I don’t think I’ve analyzed this paper on my site, but, since it came out recently, it’s become well known among rational biologists for being tendentious, ideologically based, and largely incoherent, something you might intuit from its title. You can read it by clicking on the screenshot below:
The paper’s object is to dismantle the “simplistic” views of sex as being binary, because there is variation of things like hormones and other physiological and biochemical conditions within each sex, and somehow using the concepts of “male” and “female” obscures this variation. And that obscuring is harmful. Here are a few excerpts:
Our collective overreliance upon the simplistic heuristic of “sex” in data collection, hypothesis formation, analyses, and data interpretation leads to inaccurate and underspecified scientific knowledge. Uncritically dividing subjects into “female” and “male” categories (or other hypersimplistic models) obscures relevant physiologies and precludes the possibility of more specific (and more accurate) analyses. This obscuring effect of “sex” was elegantly demonstrated in a recent neuroendocrine study, where researchers analyzed their data by “sex” and then by estrous stage. Their analysis revealed that collapsing sex category hid the dynamic nature of ovarian hormones (Rocks et al., 2022): if the experiment had assumed the internal coherence of sex categories (as is common practice), important dynamics within these categories would have been overlooked to the detriment of our scientific understanding.
You probably see that this is itself incoherent, as to see variation in the estrous cycle, which certainly exists within females, you first have to identify the subjects as female. They’re assuming a sex binary, and then telling us that it’s harmful because. . . well, I don’t understand what they’re saying, and neither, as you can read below, does Jesse Singal (see below).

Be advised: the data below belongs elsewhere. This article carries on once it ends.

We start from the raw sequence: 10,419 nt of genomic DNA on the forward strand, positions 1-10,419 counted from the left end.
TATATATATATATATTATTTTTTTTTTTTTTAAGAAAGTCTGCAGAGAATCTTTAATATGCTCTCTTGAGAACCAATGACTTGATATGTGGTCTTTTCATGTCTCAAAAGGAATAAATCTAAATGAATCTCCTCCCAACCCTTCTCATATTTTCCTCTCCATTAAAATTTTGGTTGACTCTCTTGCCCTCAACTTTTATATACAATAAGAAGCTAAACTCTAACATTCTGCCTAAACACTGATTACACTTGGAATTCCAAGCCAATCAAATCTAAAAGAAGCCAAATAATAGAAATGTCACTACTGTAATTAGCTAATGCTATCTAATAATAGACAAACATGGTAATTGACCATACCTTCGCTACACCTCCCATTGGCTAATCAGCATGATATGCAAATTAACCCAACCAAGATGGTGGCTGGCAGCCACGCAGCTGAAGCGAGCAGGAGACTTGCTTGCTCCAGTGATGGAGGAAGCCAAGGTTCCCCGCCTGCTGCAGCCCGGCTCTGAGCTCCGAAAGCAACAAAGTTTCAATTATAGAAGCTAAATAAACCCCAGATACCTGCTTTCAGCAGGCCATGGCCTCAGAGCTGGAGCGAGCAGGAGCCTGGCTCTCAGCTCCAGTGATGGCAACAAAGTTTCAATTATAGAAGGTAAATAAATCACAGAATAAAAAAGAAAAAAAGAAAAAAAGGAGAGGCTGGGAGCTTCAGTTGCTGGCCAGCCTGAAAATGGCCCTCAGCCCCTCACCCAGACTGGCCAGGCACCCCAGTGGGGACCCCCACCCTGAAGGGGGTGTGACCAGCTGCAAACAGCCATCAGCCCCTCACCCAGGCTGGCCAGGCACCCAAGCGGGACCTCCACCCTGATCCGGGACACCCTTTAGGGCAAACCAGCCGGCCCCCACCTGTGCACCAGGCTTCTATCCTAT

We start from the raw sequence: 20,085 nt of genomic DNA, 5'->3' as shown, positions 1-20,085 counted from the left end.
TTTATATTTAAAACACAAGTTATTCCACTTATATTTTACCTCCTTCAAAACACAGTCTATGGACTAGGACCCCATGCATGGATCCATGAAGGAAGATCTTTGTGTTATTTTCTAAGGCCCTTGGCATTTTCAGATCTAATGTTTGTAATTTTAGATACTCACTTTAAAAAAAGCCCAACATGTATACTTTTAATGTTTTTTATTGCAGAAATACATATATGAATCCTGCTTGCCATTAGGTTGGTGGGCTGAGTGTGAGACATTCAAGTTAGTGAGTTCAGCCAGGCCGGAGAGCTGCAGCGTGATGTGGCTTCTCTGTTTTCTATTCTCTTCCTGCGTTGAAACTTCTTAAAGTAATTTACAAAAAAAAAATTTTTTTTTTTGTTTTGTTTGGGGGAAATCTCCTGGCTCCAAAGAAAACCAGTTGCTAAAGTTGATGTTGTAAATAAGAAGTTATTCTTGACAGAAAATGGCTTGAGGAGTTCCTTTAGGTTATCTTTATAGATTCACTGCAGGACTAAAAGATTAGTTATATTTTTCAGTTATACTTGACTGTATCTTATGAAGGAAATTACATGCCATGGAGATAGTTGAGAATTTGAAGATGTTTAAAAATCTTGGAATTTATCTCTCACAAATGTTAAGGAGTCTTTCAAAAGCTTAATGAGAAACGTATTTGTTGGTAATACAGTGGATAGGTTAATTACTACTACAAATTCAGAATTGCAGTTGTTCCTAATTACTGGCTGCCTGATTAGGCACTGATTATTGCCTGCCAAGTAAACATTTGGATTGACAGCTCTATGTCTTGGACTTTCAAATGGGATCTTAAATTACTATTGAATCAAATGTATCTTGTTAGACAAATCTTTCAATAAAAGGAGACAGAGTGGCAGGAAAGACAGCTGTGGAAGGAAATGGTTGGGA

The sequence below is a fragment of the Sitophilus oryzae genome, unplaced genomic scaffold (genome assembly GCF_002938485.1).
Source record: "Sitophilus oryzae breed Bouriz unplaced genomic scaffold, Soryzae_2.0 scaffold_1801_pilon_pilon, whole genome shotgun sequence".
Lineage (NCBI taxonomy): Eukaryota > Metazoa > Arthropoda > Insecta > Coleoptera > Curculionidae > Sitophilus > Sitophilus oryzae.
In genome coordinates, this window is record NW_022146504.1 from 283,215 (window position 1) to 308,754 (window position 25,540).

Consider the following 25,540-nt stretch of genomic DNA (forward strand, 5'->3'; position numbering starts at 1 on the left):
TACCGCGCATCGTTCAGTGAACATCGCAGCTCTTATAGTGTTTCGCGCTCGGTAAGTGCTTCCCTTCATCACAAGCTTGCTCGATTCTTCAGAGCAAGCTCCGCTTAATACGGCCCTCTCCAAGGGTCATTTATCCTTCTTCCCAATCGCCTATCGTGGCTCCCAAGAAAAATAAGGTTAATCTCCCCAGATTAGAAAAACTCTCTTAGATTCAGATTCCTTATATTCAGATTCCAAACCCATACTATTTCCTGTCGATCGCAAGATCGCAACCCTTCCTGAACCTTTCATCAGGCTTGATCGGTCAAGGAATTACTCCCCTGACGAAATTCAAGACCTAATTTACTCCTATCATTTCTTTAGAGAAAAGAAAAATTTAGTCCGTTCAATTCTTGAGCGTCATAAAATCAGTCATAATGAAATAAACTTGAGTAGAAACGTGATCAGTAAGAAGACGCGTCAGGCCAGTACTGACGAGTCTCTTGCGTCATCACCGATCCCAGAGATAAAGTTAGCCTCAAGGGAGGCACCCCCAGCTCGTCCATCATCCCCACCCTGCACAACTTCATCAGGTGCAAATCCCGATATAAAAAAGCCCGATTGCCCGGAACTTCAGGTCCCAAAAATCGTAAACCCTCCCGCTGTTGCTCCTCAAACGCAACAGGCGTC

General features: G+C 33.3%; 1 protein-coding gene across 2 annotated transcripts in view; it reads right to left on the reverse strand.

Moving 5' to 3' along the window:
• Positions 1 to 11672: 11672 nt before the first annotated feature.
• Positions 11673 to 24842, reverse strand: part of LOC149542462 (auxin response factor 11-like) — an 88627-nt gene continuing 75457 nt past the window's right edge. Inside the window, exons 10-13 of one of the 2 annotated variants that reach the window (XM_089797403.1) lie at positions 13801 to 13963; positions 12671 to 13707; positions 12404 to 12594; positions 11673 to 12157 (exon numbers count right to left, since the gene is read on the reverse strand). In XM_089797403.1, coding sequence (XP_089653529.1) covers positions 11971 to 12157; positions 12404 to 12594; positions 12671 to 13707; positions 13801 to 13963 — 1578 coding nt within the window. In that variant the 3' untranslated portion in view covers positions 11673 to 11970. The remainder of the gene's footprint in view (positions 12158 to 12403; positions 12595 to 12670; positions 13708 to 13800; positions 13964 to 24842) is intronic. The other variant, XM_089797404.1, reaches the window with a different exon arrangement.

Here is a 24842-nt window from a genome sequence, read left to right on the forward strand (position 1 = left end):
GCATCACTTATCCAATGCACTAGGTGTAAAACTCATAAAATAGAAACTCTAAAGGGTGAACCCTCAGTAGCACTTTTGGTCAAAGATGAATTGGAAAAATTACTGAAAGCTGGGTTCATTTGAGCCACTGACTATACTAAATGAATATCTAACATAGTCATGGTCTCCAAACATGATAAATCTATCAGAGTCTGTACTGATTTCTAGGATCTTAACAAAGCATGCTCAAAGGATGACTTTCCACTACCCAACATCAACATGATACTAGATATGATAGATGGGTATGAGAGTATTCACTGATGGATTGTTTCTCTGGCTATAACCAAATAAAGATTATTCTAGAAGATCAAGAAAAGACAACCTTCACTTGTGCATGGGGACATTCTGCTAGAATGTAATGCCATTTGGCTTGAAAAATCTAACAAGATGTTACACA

The paper has an overt ideological premise: the dismantling of the sex binary is necessary to empower those people who don’t feel like they’re members of one sex or another:
In addition to impeding rigorous science, our continued used of “sex” in basic and biomedical research perpetuates misconceptions that legitimize harmful social and medical practices. In human-oriented research, simplistic (and often binary) models of sex pathologize trans, non-binary, and gender nonconforming people (as discussed during the SBN 2022 Symposium on Hormones and Trans Health). And those studies that do focus on the needs and interests of these populations are treated as “niche” and marginal to the fields they contribute to (Aghi et al., 2022). Current
First of all, trans people are members of one sex that feel like they are members of another, which assumes a sex binary. Also, non-binary and gender nonconforming people are not “pathologized” simply by defining sex as the condition of having the apparatus for making either large, immobile gametes (females) or small mobile ones (males). Nonbinary and gender nonconforming people are almost invariably members of one sex or the other, even if they don’t feel like it, and that’s a fact. If there’s any “pathologizing”, it’s done by bigots, not by a scientific definition.
Here’s the paper’s tendentious conclusion: